Appleblossom Grass, Lindheimer's Beeblossom 'Whirling Butterflies'

Gaura lindheimeri

Family: Onagraceae (on-uh-GRAY-see-ee) (Info)
Genus: Gaura (GOW-ra) (Info)
Species: lindheimeri (lind-HY-mer-ee) (Info)
Cultivar: Whirling Butterflies
Additional cultivar information:(Butterflies series)
Synonym:Oenothera lindheimeri



Foliage Color:

Unknown - Tell us

Bloom Characteristics:

This plant is attractive to bees, butterflies and/or birds

Water Requirements:

Drought-tolerant; suitable for xeriscaping

Where to Grow:

Grow outdoors year-round

Suitable for growing in containers


24-36 in. (60-90 cm)


24-36 in. (60-90 cm)


USDA Zone 6a: to -23.3 C (-10 F)

USDA Zone 6b: to -20.5 C (-5 F)

USDA Zone 7a: to -17.7 C (0 F)

USDA Zone 7b: to -14.9 C (5 F)

USDA Zone 8a: to -12.2 C (10 F)

USDA Zone 8b: to -9.4 C (15 F)

USDA Zone 9a: to -6.6 C (20 F)

USDA Zone 9b: to -3.8 C (25 F)

USDA Zone 10a: to -1.1 C (30 F)

USDA Zone 10b: to 1.7 C (35 F)

Sun Exposure:

Full Sun



Bloom Color:

White/Near White

Bloom Time:

Mid Summer



Other details:

Unknown - Tell us

Soil pH requirements:

6.6 to 7.5 (neutral)

7.6 to 7.8 (mildly alkaline)

7.9 to 8.5 (alkaline)

Patent Information:


Propagation Methods:

By dividing the rootball

From herbaceous stem cuttings

From seed; direct sow outdoors in fall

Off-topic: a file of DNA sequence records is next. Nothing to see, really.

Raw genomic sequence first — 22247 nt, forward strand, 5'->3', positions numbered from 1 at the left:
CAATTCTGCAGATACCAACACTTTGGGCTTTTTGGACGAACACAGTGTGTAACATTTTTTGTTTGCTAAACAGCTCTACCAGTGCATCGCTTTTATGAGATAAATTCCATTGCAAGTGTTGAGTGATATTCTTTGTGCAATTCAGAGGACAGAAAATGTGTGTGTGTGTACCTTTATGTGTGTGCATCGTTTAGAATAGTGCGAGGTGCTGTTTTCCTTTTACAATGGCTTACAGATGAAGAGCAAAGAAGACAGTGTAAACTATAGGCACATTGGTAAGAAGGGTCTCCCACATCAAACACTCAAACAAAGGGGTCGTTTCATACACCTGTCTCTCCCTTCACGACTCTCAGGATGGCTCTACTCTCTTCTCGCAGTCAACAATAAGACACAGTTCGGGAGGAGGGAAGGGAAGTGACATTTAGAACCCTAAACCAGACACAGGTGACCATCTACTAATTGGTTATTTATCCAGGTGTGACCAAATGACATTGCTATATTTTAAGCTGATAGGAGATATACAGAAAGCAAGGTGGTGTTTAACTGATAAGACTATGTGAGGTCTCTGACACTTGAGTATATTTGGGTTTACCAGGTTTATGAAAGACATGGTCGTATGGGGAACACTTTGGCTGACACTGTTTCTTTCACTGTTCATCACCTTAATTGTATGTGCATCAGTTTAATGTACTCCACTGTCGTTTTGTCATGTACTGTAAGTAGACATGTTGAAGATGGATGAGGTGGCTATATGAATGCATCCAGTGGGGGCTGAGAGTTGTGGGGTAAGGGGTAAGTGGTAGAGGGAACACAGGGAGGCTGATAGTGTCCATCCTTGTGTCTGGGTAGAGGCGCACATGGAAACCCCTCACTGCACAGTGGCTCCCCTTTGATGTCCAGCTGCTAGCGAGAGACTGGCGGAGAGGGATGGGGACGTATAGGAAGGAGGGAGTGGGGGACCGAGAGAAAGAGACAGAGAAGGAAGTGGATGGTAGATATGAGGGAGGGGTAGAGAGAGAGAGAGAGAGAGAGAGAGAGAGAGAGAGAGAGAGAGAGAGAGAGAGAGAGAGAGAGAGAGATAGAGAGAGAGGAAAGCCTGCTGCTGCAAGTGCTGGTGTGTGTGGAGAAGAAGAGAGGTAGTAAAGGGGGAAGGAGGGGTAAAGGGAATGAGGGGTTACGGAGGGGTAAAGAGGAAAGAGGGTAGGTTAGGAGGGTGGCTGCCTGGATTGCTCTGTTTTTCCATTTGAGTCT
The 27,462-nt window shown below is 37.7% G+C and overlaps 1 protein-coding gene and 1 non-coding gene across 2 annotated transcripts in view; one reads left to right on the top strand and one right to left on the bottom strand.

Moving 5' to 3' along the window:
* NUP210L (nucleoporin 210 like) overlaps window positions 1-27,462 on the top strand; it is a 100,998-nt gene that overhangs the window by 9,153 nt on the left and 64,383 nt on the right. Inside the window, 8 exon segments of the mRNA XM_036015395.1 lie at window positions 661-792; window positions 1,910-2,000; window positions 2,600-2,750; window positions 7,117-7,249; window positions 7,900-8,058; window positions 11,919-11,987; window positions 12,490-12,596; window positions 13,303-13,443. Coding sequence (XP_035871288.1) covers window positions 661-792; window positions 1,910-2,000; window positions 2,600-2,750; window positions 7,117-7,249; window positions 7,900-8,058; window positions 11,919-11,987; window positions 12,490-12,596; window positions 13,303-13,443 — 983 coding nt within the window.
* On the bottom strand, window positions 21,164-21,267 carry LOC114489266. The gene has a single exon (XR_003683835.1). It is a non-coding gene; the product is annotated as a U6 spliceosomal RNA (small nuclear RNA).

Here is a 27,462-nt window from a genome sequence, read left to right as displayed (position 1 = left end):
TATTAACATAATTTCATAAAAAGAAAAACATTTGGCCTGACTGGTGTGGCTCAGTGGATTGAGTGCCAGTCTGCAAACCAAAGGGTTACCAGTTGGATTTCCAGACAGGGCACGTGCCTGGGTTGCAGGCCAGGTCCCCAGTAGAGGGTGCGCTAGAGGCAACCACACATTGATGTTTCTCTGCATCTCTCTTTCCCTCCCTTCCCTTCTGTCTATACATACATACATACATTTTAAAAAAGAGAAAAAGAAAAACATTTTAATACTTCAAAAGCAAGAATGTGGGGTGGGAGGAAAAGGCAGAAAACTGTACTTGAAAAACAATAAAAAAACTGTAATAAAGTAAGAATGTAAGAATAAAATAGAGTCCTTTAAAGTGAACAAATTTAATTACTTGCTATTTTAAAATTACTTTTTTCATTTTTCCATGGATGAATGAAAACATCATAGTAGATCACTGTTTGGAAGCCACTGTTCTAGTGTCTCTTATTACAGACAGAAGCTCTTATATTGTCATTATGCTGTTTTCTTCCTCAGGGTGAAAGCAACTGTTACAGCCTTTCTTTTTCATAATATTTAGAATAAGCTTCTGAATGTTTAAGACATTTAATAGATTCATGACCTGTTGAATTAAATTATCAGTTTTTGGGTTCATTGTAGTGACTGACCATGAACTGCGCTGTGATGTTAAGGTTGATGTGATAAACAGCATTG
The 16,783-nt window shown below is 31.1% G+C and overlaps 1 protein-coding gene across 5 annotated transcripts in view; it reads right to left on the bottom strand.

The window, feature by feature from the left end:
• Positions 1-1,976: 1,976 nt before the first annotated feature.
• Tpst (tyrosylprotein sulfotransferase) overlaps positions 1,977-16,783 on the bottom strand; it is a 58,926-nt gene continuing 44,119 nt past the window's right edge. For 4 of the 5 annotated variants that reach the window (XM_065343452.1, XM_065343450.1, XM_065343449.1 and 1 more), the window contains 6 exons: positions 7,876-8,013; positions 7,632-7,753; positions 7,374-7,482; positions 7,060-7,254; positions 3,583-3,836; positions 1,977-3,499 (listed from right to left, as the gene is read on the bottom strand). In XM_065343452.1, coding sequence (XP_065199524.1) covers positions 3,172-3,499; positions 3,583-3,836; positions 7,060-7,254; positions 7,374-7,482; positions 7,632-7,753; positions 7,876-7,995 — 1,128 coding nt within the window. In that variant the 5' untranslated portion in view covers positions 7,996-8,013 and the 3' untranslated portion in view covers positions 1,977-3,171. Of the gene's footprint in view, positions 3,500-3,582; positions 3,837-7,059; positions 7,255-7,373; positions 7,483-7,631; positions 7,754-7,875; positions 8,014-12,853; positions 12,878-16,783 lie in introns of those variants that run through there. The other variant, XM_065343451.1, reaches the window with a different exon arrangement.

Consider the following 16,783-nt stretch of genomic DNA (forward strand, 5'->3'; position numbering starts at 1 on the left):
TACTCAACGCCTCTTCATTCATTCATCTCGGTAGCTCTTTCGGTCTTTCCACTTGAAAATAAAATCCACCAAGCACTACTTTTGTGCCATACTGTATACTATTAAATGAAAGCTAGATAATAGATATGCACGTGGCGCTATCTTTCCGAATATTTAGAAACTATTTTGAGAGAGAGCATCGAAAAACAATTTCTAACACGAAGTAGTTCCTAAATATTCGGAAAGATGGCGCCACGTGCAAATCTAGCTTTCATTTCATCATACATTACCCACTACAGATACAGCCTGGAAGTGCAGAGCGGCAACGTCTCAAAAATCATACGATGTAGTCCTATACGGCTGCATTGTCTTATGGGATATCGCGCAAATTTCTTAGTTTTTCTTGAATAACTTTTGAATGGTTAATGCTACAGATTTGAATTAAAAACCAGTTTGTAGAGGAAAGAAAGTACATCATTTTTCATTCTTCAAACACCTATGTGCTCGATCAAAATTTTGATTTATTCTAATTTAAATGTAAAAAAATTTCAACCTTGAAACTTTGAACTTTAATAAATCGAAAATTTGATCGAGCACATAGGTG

From seed; sow indoors before last frost

From seed; direct sow after last frost

Seed Collecting:

Allow seedheads to dry on plants; remove and collect seeds

Properly cleaned, seed can be successfully stored


This plant has been said to grow in the following regions:


Chandler, Arizona

Concord, California

Martinez, California

Mountain View, California

Santa Ana, California

Denver, Colorado

Littleton, Colorado

Deland, Florida

Miami, Florida

Oldsmar, Florida

Palm Harbor, Florida

Sebring, Florida

Tampa, Florida

Umatilla, Florida

Zephyrhills, Florida

Smyrna, Georgia

Thomaston, Georgia

Mount Prospect, Illinois

Deal Island, Maryland

Edgewater, Maryland

Beverly, Massachusetts

Topsfield, Massachusetts

Florence, Mississippi

Jackson, Missouri

Ocean Grove, New Jersey

Buffalo, New York

Southold, New York

Elizabeth City, North Carolina

Fayetteville, North Carolina

Lexington, North Carolina

West End, North Carolina

Cincinnati, Ohio

Hamilton, Ohio

Lakeside Marblehead, Ohio

Mill City, Oregon

Springfield, Oregon

Easton, Pennsylvania

Anderson, South Carolina

Columbia, South Carolina

Fort Worth, Texas

Houston, Texas (2 reports)

Katy, Texas

Roanoke, Texas

Round Rock, Texas

Spicewood, Texas

Wichita Falls, Texas

Kaysville, Utah

Salt Lake City, Utah

Kalama, Washington

show all

Gardeners' Notes:


On Nov 7, 2015, coriaceous from ROSLINDALE, MA wrote:

This is one of the longest-blooming species I know. Blooms continuously from late spring till frost without deadheading. Flowers are self-cleaning. Makes a good cut flower.

Best in lean sandy soils. May be short-lived. Requires good drainage in winter.

Some sources say the true cultivar is sterile. The usual way to propagate Gaura cultivars is by stem cuttings. It's often the case that less scrupulous growers may propagate similar plants by seed instead of propagating cultivars vegetatively, as with Rudbeckia 'Goldsturm' and Sedum 'Autumn Joy'. Plants are taprooted and may be difficult to divide.